Half an hour later four clean, dry
little Blossoms were at the table enjoying Linda’s
delicious soup and other good things. The day
had turned to a cold, rainy, dismal one, very different
from the promise of the sunny summer morning.
Aunt Polly said they would have to manufacture their
own sunshine that afternoon.
“You mustn’t think of
going to hunt for the toys till to-morrow, and only
then if it’s clear,” she announced firmly.
“Likely as not the raft sank, and you mustn’t
feel too bad about the toys. You’ll find
plenty of other things to play with on the farm.”
All that afternoon it poured, and
all that afternoon the four little Blossoms spent
in Linda’s kitchen cooking and pulling molasses
candy. They had the sweetiest, stickiest time
you ever heard of, and when about six o’clock
the rain stopped and the sun came out pure yellow
gold, they had a plate of beautiful cream-colored candy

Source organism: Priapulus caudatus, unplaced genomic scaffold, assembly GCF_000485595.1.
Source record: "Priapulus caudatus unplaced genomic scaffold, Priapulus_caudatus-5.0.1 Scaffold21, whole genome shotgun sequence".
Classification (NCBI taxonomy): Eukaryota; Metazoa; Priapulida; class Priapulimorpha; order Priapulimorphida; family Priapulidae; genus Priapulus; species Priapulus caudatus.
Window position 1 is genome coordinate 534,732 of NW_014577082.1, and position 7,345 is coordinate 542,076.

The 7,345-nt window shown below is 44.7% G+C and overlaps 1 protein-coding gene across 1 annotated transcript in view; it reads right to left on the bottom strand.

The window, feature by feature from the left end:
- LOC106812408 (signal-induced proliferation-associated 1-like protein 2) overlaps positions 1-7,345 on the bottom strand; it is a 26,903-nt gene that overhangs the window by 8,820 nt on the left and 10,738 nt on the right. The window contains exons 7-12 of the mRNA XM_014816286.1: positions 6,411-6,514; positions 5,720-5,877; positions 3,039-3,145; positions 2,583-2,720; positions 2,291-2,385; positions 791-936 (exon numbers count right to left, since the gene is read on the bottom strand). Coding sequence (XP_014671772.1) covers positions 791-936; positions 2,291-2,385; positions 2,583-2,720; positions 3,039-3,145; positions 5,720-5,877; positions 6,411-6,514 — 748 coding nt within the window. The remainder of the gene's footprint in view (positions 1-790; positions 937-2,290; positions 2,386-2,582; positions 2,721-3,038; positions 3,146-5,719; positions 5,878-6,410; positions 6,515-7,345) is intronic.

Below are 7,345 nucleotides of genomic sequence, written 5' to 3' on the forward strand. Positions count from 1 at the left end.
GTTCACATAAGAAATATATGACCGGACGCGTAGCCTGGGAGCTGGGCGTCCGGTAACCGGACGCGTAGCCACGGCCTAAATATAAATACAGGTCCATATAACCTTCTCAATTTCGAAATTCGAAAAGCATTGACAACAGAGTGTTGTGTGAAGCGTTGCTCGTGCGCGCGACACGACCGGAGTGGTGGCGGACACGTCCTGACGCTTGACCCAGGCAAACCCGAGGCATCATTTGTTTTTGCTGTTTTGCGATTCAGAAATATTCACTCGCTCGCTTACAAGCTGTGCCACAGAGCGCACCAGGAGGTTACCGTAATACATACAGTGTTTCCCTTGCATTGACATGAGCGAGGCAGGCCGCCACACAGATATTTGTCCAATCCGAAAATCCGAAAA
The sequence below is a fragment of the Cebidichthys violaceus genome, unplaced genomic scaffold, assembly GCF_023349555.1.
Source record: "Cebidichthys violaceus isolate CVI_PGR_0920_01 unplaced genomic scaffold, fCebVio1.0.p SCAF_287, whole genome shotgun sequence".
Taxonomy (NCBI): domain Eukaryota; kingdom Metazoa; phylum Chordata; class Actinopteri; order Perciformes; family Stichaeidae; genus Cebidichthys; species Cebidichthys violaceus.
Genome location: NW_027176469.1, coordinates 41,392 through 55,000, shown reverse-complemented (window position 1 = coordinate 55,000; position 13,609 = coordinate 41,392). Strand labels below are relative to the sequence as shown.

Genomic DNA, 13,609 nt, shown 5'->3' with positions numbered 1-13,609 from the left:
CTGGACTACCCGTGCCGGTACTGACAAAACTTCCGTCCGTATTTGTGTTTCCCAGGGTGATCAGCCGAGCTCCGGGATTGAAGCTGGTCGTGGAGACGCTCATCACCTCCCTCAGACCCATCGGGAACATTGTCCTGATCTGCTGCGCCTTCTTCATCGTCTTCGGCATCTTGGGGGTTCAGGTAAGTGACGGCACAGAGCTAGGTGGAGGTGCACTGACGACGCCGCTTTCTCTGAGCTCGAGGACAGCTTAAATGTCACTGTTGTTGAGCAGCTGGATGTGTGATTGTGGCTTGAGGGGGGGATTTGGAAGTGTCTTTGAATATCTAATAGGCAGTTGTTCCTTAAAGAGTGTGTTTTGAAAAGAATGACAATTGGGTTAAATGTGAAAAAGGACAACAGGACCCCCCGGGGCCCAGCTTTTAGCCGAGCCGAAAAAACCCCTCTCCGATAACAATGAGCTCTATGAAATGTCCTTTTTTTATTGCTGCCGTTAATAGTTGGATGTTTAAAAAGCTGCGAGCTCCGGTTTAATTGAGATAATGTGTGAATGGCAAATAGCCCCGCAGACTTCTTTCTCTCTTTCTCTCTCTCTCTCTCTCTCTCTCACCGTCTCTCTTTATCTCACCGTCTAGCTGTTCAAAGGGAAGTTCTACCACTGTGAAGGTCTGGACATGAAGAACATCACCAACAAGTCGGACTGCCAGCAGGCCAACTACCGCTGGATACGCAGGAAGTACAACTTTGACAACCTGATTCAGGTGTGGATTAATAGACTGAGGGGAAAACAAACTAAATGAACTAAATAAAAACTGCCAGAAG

to take to Mrs. Peter Apgar.
“Who wants to help me milk?”
asked Jud, passing the kitchen door as they were talking
to his mother.
“Oh, Jud, I do!” begged
Meg. “You promised to show me how.”
“We’ll all come,”
said Bobby. “Aunt Polly isn’t going
to have supper till seven o’clock to-night,
’cause the minister is coming. We’ve
got oceans of time.”
“Dot looks dressed up to me,”
announced Jud. “Keep her out of the mud,
“This is my prettiest dress,”
said Dot serenely, smoothing down the folds of her
white dotted swiss under her coral-colored sweater.
Mrs. Sally Sweet looked mildly interested
when she saw such a number of people coming into her
comfortable barnyard, and when Jud drove her into
the barn and fastened her in the stanchion, all the
children stood around to watch.
When Jud had the pail nearly full
of milk, he rose carefully.
“Now, Meg,” he said, “you